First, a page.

It’s essential to demonstrate to the market the commitment to quality standardisation and food safety, but also because certain certifications have now become fundamental for companies that want to approach international markets or large-scale retail trade. Having a certification means providing a presentation card and certifying that you comply with certain requirements. Especially in foreign trade, such as with countries like Arabia, China, the USA, or Australia, it is difficult to gain the trust of the markets without possessing at least one standard of certification.  

Which are the most important certifications for food export? 

To access international markets, particularly in some countries, it is necessary to align oneself with specific food safety plans, for example, certifications linked with rules deriving from religion: the Halal certification meets the Islamic ethnical and sanitary standards, whilst Kosher certification guarantees that the rules laid down by the Jewish religion have been followed. Additionally, product quality certifications can be obtained to certify the specific features of the food or the methods of production, such as the PDO and PGI indications.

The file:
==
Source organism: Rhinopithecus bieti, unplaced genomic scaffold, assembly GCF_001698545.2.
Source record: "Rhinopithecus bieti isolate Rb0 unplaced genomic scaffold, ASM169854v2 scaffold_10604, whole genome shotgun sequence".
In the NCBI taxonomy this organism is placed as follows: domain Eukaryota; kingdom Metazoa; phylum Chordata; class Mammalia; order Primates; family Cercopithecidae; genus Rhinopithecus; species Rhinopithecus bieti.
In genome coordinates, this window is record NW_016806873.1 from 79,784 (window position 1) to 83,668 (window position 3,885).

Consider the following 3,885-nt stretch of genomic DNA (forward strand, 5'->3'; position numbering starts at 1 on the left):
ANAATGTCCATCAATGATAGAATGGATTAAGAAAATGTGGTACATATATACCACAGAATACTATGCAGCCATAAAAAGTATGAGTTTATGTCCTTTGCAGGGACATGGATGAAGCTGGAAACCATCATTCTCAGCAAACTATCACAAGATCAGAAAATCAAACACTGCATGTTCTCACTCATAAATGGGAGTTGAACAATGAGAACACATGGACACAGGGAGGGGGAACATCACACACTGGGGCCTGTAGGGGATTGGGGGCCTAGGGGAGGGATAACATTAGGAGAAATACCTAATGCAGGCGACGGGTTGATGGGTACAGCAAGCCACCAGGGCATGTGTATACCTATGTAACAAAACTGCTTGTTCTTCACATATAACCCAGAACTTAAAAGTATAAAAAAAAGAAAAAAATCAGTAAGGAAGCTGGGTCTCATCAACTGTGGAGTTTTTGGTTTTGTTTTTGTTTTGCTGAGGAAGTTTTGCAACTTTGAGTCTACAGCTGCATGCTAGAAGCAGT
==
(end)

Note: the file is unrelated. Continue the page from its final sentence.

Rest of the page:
To these we can add, particularly in Italy, the AIC certification, which attests the absence of gluten, and the Vegan Ok certification, which guarantees the absence of ingredients of animal origin.

Likewise, to sell in America, there are specific standards that must be met both in terms of food safety and food defence, to prevent acts of sabotage, which arose especially after the attack of the 11th of September. 

Not to mention all the issues related to customs and export codes, which are the disadvantages and in some cases advantages of all commercial transactions towards certain countries which can enjoy tax relief if they comply with certain rules.  

In the Casa Optima team, who deals with this aspect? Which are the major difficulties that you encounter? 

My role is to guide and give guidelines to the production plants concerning food safety schemes and to constantly monitor the objectives and results. Together with the Factory Quality, we ensure compliance with the requirements with the support of the factory managers.

The Regulatory department of the Casa Optima Group takes care of all product certifications and export related issues. They also support the sales staff in the increasingly challenging demands that customers place on us. With perseverance, updating, precision and problem-solving skills, they promote business and at the same time, draw the line where necessary.